I’m on deadline for a long feature, so I’ve been transcribing a lot of interviews lately. And after listening to myself fumble through tough topics and repeat myself and waste time with throwaway questions, I’ve realized I have plenty of room to improve as an interviewer. I want to get to a place where I’m not embarrassed to send the audio files to the factchecker. So I sent some pleas for help to fellow journalists and did some Googling for best practices. Here’s what I learned.

Know your subject. A recent thread on Quora posed the question, “What is the single most illuminating question I can ask someone?” Jodi Kantor, a New York Times reporter and author of a book about the Obamas, chimed in that there is no “single most illuminating question.” According to Kantor, “To ask a really high-yielding question, you need to have done your homework.”

This is especially true when you’re talking to people who are used to being interviewed. Kantor described an interview she did with the President and First Lady: “I had come to understand that equality was a serious issue in the Obama marriage, and that in the White House, the president and first lady are not treated in the same way at all. So I summoned up my nerve and asked them, ‘How do you have an equal marriage when one person is president?’” Their replies were much more illuminating than if Kantor had asked something more generic like, “What are your thoughts on gender equality?”

Come in with a plan. Max Linsky, who has the intimidating task of interviewing professional interviewers on the Longform Podcast, says, “Long interviews can have three acts — know where you want to start, where you want to end, and how you want to get there. And let the subject know the plan! These conversations can go off the rails quick — laying out the roadmap early lets you easily interrupt and move things along. Makes it feel like you’re on the same team.”

Write questions ahead of time, but prioritize conversation. There’s certain information you know you want to get, but you also want to put your sources at ease so they give you that information in an interesting way. No one wants to be interrogated. Linsky advises, “Do your research and write down tons and tons of questions. Only bring 15-20 questions to the interview. Only ask 10 of them. If you need to ask all 20, you’re not having a conversation.”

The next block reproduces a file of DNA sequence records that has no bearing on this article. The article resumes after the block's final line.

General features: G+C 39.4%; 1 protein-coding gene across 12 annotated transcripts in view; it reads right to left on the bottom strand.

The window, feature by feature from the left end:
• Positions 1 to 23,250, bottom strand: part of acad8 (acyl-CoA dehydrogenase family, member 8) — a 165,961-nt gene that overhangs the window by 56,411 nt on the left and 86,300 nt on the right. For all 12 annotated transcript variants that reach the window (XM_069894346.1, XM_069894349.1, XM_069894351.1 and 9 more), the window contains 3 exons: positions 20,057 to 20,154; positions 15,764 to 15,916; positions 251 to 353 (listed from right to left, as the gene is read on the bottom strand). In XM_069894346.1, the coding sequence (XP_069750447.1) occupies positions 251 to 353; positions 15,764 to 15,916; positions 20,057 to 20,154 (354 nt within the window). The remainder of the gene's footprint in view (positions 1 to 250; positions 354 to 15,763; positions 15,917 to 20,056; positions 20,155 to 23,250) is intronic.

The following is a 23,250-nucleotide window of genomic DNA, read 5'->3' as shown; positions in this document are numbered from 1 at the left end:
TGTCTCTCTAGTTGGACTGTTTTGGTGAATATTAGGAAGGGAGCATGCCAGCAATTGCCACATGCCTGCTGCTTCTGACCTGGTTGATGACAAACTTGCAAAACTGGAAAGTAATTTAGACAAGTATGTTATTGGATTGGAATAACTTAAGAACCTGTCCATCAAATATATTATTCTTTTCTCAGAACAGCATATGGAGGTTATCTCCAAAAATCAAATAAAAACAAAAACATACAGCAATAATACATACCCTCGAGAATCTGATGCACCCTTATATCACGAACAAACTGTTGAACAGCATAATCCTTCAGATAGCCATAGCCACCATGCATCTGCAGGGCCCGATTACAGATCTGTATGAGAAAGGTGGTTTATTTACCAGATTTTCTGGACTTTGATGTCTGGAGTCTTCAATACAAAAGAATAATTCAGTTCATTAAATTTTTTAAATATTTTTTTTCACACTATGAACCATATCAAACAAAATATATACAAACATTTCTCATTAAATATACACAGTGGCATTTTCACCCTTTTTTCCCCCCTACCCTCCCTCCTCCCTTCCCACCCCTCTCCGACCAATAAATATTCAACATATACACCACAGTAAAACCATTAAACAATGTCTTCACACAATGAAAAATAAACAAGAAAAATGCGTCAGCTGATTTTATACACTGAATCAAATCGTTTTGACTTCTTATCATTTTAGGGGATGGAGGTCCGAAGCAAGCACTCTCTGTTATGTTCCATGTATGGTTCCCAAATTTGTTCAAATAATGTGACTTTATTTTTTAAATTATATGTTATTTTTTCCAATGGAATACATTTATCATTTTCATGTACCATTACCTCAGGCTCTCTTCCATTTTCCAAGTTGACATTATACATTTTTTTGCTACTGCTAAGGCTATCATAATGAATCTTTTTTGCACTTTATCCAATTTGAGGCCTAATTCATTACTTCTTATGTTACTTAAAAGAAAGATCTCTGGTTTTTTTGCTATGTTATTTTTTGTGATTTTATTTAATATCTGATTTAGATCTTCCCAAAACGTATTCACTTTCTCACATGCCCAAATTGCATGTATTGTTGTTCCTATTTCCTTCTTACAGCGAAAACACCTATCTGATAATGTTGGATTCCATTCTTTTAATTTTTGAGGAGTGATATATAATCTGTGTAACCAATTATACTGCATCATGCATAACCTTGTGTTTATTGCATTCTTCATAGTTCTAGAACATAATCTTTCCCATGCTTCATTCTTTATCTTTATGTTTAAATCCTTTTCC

Just come out and ask the hard stuff. Maybe it’s the confrontation at the end of a long investigative project. Maybe it’s a series of personal questions for a public figure. Or maybe it’s about money or sex or something else that’s hard for normal people to discuss, let alone journalists and subjects. The hardest questions to ask are often the best. Recently Marc Ambinder argued that Howard Stern is the best celebrity interviewer because he asks blunt questions like, “What do you do with your money?” and “Who is jealous of you? Who screwed you over?” While these lines of questioning are something that guests on Stern’s show have come to expect, it’s true that he gets much more fascinating answers than your standard late-night talk show host and even some magazine journalists.

How do you work up the guts to ask such direct questions? My former colleague Amanda Hess, who writes about sex, says, “I’ve gotten better about comfortably addressing uncomfortable topics by conducting lots of interviews with people who are far more fearless and open about the subject than most people—after asking a bunch of porn stars about their first experiences watching porn, it’s become a lot easier to ask everyone else that question, too. I don’t think I’ve ever regretted asking a question, but I’ve regretted a bunch of questions I didn’t ask.”

Adds Linsky, “Also, this is kinda obvious, but I learned it the hard way: Save the personal, meaning-of-life, who-are-you-really-though, realtalk questions for the end. But ask them! People will answer!”

Embrace the silences. This is something that even radio journalists advised. Gina Delvac, who’s a public radio producer and reporter, explains, “Silence can be an asset. This is less true with newsmakers or overly practiced public speakers. But often on a personal or sensitive topic, the best moments come when you let a question float a beat too long. Dick Gordon and his team at The Story have a moment like this nearly every show. Someone hesitates, then a perfect phrase or moment of emotion crystallizes.”

Think in soundbites. This is another radio-centric tip from Delvac that can be applied to print journalism too. “Soundbites get a bad rap,” she says. “This is another way of saying, don’t get so wrapped up in a great conversation that you forget to get a really juicy quote. Once or twice, I’ve had a really lively conversation with someone, and realized afterward, I could summarize their ideas beautifully, but didn’t have that phrase that really captured the moment.”

Play dumb. Especially on deadline, you might find yourself out of your depth. Just go with it. Delvac suggests a standby radio question: “Explain it to me like I’m a (really precocious) kindergartner.”

Oh, and finally, “Keep the mic running after you finish,” Linsky says. “Listen. All the time.”

 

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Ann Friedman is a magazine editor who loves the internet. She lives in Los Angeles